We showed up a day early for our reservation unknowingly, but they were able to seat us in direct view of the kitchen anyway. It started with a tasting of olive oils, each more intense than the previous, followed by an eight course meal that was really more like twenty. We had monkfish with chinese garlic, sesame, and seaweed, the marinated sardines with wasabi root, toasted breadcrumbs and pistachios, spherical black truffle, parmesan, and quail egg in consomme, and the kinder egg (poached chicken egg with truffle and mashed potato) - all of which were outstanding.

The sirloin with strawberries, cherries, and sheep's milk cheese was fantastic, but the best dish of the night for me may have been the duck rice with foie gras ice cream and crushed, toasted corn. The rice, incredibly infused with the flavor of duck with a not-quite-risotto mouthfeel, combined with the rich foie gras cream to create a salty and smooth bite, and the toasted corn provided another welcome dimension to the dish. Olive oil continued to be a showstopper for dessert as chocolate ganache floated in a shallow pool of it alongside bread then dusted with sea salt.

With prime view of the kitchen at work, it felt like we were in dinner theater. Everyone was focused on the task at hand, furiously working, and completely in sync with each other, while we added all the commentary in the balcony. The dining room wasn't the warmest of environments, but nearly every dish was a gastronomical delight.

Fu Hang Dou Jiang Dian - Taipei

I frequently dream of Chinese breakfast fare, but rarely allow myself the have it. On the rare occasions that I throw caution to the wind, stateside (specifically in the greater Los Angeles area) Yi-Mei in Monterey Park is where it's at for Chinese crullers, egg and green onion omelettes wrapped in tortilla-like skins, and sliced beef with preserved vegetable filled shao bing (Cousin Alb even had me bring these when I visited New York last. How many? "Many."), but the first place my siblings and I go to eat after touching down on Taiwanese soil is Fu Hang Dou Jiang Dian (Fu Hang Soy Milk Shop). Hidden on the second floor of a dingy building that doesn't appear to have been renovated since World War II(except maybe for the addition of an elevator), this traditional Chinese breakfast spot is filled with students as well as long-time patrons itching to get their fix of naan-like shao bing.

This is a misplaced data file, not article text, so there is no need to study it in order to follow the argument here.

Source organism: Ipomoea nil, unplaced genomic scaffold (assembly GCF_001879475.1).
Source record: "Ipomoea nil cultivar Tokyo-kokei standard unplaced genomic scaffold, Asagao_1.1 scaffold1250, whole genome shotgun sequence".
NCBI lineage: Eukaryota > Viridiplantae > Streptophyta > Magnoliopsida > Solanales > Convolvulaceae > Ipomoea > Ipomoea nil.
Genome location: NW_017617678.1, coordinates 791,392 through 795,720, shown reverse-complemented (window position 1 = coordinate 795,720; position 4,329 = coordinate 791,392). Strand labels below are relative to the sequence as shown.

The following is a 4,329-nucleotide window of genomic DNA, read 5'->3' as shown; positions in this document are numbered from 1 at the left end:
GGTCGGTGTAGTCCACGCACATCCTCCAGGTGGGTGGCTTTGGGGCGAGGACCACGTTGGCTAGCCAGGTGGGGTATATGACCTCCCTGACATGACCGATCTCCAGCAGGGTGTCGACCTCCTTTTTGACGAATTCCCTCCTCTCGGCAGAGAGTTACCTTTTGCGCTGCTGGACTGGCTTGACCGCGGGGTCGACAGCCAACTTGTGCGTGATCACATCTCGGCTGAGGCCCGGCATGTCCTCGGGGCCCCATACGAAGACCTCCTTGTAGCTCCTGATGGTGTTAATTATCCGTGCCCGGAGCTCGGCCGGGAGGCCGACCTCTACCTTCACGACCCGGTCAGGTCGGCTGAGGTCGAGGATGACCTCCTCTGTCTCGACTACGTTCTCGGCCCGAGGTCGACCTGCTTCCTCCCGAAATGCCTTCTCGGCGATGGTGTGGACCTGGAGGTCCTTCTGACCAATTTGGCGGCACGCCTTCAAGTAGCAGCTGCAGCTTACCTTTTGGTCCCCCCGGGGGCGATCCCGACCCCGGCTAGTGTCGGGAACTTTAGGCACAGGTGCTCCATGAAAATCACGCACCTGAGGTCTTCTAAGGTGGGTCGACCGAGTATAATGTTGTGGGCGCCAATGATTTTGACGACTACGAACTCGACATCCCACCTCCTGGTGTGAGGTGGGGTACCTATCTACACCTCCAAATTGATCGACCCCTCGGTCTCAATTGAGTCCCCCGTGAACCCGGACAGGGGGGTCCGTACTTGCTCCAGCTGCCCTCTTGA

Taipei-bound flights from the West Coast nearly always arrive at the crack of dawn so by the time we arrive within the city limits, our stomachs are screaming to be sated, and our dad is always willing to accompany us for breakfast. We grew up eating these flaky, baked, rectangular breads, filled with either sliced, marinated flank steak and cilantro, or the long doughnuts, but this place is one of the few shops that still make their bread the traditional way and you can watch the entire process perched on a luxurious plastic stool, elbows gingerly avoiding any sticky spots still remaining on the yellowing table. What makes their method so interesting is that they create an oven from an oil drum, much like an Indian tandoor, and reach in the barrel to stick wet pieces of sugar-sprinkled dough on the walls to bake. The dough crisps up on the exterior with a slight sweetness to the crust and has a tender, pillowy, green onion-flecked interior. Even without the convenience of being street-level like most other Chinese breakfast joints, motorists literally wheeling up to the storefront for their eats and revving off, this place has survived for decades. And they've not merely survived -- long lines still form in the morning hours.
My sisters got to Taipei a couple days before I did, so they had already had their customary Fu Hang Dou Jiang Dian visit before I arrived. It was just me and my dad on this trip, which reminded me of mornings growing up in the Bay Area when I would be the only other person awake early enough to keep him company on shopping trips to Oakland's Chinatown for our family's restaurant.

These days, our parents reside in Taipei with long visits back to the Bay Area every now and again. Quality time spent one-on-one with my dad is a rare event, but splitting a steaming bowl of savory soy milk, slightly curdled from vinegar, well-done doughnut bits bobbing on the surface among globules of orange tinged chili oil and of course the Chinese crullers embraced by their thick, signature shao bing, I almost thought I was fourteen again.

Borough Market - London